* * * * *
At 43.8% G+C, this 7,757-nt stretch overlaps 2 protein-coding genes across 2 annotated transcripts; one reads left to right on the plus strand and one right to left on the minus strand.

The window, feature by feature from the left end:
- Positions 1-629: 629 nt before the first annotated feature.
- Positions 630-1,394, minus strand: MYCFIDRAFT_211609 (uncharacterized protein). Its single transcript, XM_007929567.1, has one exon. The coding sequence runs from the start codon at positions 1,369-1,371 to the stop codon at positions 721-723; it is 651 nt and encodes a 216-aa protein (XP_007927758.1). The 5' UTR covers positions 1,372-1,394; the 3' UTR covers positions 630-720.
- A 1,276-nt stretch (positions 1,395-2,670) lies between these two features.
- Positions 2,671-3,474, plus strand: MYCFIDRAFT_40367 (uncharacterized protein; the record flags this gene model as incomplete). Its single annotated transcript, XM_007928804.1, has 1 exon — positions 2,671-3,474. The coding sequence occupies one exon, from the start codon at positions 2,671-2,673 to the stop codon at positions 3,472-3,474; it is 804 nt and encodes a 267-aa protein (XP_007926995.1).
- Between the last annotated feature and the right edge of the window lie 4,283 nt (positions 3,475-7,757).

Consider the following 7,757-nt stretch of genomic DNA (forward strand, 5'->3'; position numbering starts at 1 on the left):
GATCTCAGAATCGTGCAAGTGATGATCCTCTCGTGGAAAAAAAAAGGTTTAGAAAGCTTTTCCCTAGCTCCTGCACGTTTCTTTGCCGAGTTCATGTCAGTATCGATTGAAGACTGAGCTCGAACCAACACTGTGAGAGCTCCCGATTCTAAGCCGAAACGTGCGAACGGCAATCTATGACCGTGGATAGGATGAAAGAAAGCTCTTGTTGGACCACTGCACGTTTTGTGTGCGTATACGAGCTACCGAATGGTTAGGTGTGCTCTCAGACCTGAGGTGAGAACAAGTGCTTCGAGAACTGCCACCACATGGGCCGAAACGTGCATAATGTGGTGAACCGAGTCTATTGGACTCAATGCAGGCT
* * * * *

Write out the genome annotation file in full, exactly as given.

At 43.8% G+C, this 7,757-nt stretch overlaps 2 protein-coding genes across 2 annotated transcripts; one reads left to right on the plus strand and one right to left on the minus strand.

The window, feature by feature from the left end:
- Positions 1-629: 629 nt before the first annotated feature.
- Positions 630-1,394, minus strand: MYCFIDRAFT_211609 (uncharacterized protein). Its single transcript, XM_007929567.1, has one exon. The coding sequence runs from the start codon at positions 1,369-1,371 to the stop codon at positions 721-723; it is 651 nt and encodes a 216-aa protein (XP_007927758.1). The 5' UTR covers positions 1,372-1,394; the 3' UTR covers positions 630-720.
- A 1,276-nt stretch (positions 1,395-2,670) lies between these two features.
- Positions 2,671-3,474, plus strand: MYCFIDRAFT_40367 (uncharacterized protein; the record flags this gene model as incomplete). Its single annotated transcript, XM_007928804.1, has 1 exon — positions 2,671-3,474. The coding sequence occupies one exon, from the start codon at positions 2,671-2,673 to the stop codon at positions 3,472-3,474; it is 804 nt and encodes a 267-aa protein (XP_007926995.1).
- Between the last annotated feature and the right edge of the window lie 4,283 nt (positions 3,475-7,757).

Consider the following 7,757-nt stretch of genomic DNA (forward strand, 5'->3'; position numbering starts at 1 on the left):
GATCTCAGAATCGTGCAAGTGATGATCCTCTCGTGGAAAAAAAAAGGTTTAGAAAGCTTTTCCCTAGCTCCTGCACGTTTCTTTGCCGAGTTCATGTCAGTATCGATTGAAGACTGAGCTCGAACCAACACTGTGAGAGCTCCCGATTCTAAGCCGAAACGTGCGAACGGCAATCTATGACCGTGGATAGGATGAAAGAAAGCTCTTGTTGGACCACTGCACGTTTTGTGTGCGTATACGAGCTACCGAATGGTTAGGTGTGCTCTCAGACCTGAGGTGAGAACAAGTGCTTCGAGAACTGCCACCACATGGGCCGAAACGTGCATAATGTGGTGAACCGAGTCTATTGGACTCAATGCAGGCT